Why we're loving: Geoff Norcott, comedian

Why we're loving: Geoff Norcott, comedian

Tell us something about this project. I’ve done some weird things in my time (gigging in Afghanistan with rockets flying past… having to rescue Stavros Flatley with blonde wigs being lobbed at the stage) but sitting down to pretend to be a robot with the best golfer in the world is hard to top. It lived or died on whether Rory was game, and he was – a great bloke. Hats off to the Saatchi & Saatchi team as well. It was such an unusual and untested concept – they must have been bricking it on the day, but didn’t project that on to me. They let me get away with murder on set. The clients were also lovely and surprisingly laid back. Maybe everybody was just drunk!

How did you move from the traffic department at Granada into stand-up comedy? We did sod-all Monday through Thursday, so the only way to pass the time was to mercilessly rip your colleagues. Running the gauntlet of that gigantic sales floor at Gray’s Inn Road was as intimidating as a late-night comedy crowd, only with more chance of getting laid. I went into teaching afterwards and – inspiring though it is to be ignored by teenagers – I knew there must be easier ways to make a living.

Where do you find inspiration to create comedy? I wish I knew. So does my agent. It’s simply a case of something striking me as funny. It’s probably not far off the feeling when you hit a good golf shot; something in you settles and you know exactly what to do. Equally, doing a gig in Liverpool is the equivalent of shanking it into the rough and knocking yourself out with the club in the process.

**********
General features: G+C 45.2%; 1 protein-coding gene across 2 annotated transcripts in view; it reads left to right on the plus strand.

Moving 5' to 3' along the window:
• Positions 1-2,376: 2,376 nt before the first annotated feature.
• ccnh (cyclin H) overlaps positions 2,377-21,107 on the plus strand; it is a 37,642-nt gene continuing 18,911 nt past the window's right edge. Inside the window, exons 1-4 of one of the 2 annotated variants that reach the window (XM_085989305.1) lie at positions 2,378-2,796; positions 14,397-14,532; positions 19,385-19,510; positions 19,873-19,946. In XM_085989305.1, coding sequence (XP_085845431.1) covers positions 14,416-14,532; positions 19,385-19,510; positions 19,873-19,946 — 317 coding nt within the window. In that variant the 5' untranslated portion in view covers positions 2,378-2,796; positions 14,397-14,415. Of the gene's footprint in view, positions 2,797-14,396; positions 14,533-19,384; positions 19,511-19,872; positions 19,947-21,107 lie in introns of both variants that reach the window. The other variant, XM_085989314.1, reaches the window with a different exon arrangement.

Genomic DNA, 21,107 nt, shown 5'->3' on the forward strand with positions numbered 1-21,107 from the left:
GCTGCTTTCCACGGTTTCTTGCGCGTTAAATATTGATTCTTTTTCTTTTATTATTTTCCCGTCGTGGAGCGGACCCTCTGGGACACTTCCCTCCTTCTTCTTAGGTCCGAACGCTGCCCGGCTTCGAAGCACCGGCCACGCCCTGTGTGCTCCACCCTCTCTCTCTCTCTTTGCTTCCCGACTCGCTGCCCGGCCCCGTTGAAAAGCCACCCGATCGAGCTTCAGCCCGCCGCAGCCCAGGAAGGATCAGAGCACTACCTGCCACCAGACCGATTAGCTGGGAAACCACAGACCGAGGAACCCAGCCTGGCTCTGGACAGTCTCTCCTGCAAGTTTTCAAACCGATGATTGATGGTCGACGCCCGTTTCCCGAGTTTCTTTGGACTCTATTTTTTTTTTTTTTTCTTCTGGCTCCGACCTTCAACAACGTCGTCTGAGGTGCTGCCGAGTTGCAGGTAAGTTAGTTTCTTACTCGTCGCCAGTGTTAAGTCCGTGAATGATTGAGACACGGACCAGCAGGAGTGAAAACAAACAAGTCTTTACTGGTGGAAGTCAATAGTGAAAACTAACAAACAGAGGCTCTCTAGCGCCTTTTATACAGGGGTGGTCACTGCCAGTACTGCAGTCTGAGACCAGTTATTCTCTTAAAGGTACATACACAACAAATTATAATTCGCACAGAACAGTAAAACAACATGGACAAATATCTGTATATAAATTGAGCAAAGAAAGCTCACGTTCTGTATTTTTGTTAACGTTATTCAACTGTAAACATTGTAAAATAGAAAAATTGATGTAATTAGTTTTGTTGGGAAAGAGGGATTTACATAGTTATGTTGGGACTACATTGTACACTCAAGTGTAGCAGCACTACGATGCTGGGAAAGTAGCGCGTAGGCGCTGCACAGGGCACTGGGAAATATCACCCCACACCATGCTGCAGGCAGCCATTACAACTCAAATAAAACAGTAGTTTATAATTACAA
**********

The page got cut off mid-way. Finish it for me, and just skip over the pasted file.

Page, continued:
What other ad campaigns are you working on? I’m currently doing another viral campaign for Redfox. The success of this one will come down to finding a Labrador that can pretend to play cards. I know it sounds odd, but pretending to be a wise-cracking robot was also weird.

What about the future? With my background in advertising and career as a stand-up, I’ve always wanted to do something to combine both. Creatives tend to come up with original comedy ideas. Sometimes joining up the dots of specific content and gags might benefit from collaboration with comedy professionals. I’m looking forward to a number of interesting meetings.

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